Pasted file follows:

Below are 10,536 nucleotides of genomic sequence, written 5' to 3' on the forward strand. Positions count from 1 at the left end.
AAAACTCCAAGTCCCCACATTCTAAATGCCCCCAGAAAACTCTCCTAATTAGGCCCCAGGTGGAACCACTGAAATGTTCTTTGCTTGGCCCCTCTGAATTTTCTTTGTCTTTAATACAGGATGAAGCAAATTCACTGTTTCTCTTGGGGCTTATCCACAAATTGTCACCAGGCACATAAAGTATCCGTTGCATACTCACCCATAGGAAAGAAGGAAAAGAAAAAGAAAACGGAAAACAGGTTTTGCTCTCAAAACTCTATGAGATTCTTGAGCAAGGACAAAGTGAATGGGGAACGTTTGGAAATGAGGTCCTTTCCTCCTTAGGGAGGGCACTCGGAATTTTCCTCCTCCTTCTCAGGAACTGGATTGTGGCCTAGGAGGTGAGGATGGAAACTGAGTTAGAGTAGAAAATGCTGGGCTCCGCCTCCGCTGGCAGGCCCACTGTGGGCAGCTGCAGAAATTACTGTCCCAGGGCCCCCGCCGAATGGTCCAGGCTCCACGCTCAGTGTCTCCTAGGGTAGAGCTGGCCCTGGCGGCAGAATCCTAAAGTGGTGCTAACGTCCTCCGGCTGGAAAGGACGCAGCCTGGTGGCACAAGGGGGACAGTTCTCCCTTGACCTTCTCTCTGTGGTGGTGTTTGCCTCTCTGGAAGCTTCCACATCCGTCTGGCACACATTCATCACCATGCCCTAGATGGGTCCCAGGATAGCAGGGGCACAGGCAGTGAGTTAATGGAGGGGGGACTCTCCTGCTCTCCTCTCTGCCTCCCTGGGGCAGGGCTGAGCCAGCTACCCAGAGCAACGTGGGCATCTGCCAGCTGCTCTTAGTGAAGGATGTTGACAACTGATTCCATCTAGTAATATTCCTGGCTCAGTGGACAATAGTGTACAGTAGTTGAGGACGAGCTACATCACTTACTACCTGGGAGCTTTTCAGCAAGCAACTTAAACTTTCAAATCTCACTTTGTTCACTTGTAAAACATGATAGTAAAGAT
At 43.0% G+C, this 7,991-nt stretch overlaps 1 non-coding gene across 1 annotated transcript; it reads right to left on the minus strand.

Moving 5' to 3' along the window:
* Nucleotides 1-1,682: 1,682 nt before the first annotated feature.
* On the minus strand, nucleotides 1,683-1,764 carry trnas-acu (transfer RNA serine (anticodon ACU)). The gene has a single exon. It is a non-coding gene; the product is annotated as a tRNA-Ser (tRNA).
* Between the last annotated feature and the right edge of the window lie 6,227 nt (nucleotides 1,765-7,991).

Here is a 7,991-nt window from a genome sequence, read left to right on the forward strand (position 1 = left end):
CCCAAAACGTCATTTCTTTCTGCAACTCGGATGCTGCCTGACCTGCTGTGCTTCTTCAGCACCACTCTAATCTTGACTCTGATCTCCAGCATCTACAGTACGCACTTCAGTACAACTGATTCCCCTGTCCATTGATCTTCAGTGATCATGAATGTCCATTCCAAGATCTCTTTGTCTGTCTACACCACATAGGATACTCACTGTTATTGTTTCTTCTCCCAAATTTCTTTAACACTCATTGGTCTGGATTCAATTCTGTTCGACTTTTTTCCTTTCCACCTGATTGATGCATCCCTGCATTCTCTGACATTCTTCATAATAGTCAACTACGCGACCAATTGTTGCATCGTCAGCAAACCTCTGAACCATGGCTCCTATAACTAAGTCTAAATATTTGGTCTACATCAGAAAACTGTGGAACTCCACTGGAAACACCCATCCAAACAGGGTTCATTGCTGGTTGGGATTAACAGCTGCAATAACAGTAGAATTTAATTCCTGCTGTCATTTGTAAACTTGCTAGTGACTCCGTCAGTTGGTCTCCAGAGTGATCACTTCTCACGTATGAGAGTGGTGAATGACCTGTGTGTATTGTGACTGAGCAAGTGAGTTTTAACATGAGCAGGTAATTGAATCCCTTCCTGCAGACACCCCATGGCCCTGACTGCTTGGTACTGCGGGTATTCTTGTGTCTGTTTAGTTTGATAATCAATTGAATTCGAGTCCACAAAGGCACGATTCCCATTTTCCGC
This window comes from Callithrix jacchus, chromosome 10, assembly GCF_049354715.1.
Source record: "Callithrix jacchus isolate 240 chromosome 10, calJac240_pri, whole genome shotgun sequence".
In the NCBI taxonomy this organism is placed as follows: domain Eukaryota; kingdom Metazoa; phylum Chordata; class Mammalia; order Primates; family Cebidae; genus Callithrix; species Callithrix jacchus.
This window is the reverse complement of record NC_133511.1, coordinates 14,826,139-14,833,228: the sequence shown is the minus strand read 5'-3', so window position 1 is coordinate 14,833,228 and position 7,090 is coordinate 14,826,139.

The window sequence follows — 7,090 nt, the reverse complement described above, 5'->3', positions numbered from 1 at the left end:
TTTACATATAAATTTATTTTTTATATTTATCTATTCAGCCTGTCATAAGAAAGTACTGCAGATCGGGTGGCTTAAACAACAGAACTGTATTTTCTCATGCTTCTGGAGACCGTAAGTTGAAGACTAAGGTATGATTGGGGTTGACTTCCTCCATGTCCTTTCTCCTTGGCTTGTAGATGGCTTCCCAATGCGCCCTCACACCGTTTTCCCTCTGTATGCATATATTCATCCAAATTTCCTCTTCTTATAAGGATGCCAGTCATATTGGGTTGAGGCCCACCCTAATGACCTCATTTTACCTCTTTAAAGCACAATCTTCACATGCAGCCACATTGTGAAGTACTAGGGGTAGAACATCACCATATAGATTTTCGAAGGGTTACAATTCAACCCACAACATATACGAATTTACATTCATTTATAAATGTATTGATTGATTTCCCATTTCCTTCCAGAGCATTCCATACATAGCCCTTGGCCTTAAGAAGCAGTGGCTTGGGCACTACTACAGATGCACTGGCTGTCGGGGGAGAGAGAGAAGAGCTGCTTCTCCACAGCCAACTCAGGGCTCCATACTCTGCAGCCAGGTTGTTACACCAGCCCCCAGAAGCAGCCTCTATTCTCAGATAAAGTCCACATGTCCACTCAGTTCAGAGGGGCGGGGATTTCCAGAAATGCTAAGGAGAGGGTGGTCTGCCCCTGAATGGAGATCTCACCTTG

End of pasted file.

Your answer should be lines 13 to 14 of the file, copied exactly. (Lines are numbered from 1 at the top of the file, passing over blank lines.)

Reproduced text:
This window is the reverse complement of record NC_133511.1, coordinates 14,826,139-14,833,228: the sequence shown is the minus strand read 5'-3', so window position 1 is coordinate 14,833,228 and position 7,090 is coordinate 14,826,139.

The window sequence follows — 7,090 nt, the reverse complement described above, 5'->3', positions numbered from 1 at the left end: